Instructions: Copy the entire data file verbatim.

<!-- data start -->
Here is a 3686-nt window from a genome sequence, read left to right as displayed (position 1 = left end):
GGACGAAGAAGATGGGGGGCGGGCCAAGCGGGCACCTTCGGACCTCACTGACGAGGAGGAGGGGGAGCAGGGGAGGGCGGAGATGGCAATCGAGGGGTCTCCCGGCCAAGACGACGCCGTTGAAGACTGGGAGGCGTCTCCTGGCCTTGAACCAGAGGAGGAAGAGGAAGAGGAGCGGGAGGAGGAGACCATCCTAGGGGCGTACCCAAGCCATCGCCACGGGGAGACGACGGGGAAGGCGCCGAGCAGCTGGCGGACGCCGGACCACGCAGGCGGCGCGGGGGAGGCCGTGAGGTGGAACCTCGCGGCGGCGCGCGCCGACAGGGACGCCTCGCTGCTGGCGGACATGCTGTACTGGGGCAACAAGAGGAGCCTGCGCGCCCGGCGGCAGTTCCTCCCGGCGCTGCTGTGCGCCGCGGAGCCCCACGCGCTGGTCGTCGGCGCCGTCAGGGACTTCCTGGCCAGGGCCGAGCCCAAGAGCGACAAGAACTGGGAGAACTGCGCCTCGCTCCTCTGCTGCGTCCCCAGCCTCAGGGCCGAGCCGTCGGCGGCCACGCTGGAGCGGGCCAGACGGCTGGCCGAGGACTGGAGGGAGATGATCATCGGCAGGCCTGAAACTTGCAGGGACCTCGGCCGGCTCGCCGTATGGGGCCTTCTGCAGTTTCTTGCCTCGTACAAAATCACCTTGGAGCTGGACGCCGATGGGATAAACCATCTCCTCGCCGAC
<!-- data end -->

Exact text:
Here is a 3686-nt window from a genome sequence, read left to right as displayed (position 1 = left end):
GGACGAAGAAGATGGGGGGCGGGCCAAGCGGGCACCTTCGGACCTCACTGACGAGGAGGAGGGGGAGCAGGGGAGGGCGGAGATGGCAATCGAGGGGTCTCCCGGCCAAGACGACGCCGTTGAAGACTGGGAGGCGTCTCCTGGCCTTGAACCAGAGGAGGAAGAGGAAGAGGAGCGGGAGGAGGAGACCATCCTAGGGGCGTACCCAAGCCATCGCCACGGGGAGACGACGGGGAAGGCGCCGAGCAGCTGGCGGACGCCGGACCACGCAGGCGGCGCGGGGGAGGCCGTGAGGTGGAACCTCGCGGCGGCGCGCGCCGACAGGGACGCCTCGCTGCTGGCGGACATGCTGTACTGGGGCAACAAGAGGAGCCTGCGCGCCCGGCGGCAGTTCCTCCCGGCGCTGCTGTGCGCCGCGGAGCCCCACGCGCTGGTCGTCGGCGCCGTCAGGGACTTCCTGGCCAGGGCCGAGCCCAAGAGCGACAAGAACTGGGAGAACTGCGCCTCGCTCCTCTGCTGCGTCCCCAGCCTCAGGGCCGAGCCGTCGGCGGCCACGCTGGAGCGGGCCAGACGGCTGGCCGAGGACTGGAGGGAGATGATCATCGGCAGGCCTGAAACTTGCAGGGACCTCGGCCGGCTCGCCGTATGGGGCCTTCTGCAGTTTCTTGCCTCGTACAAAATCACCTTGGAGCTGGACGCCGATGGGATAAACCATCTCCTCGCCGAC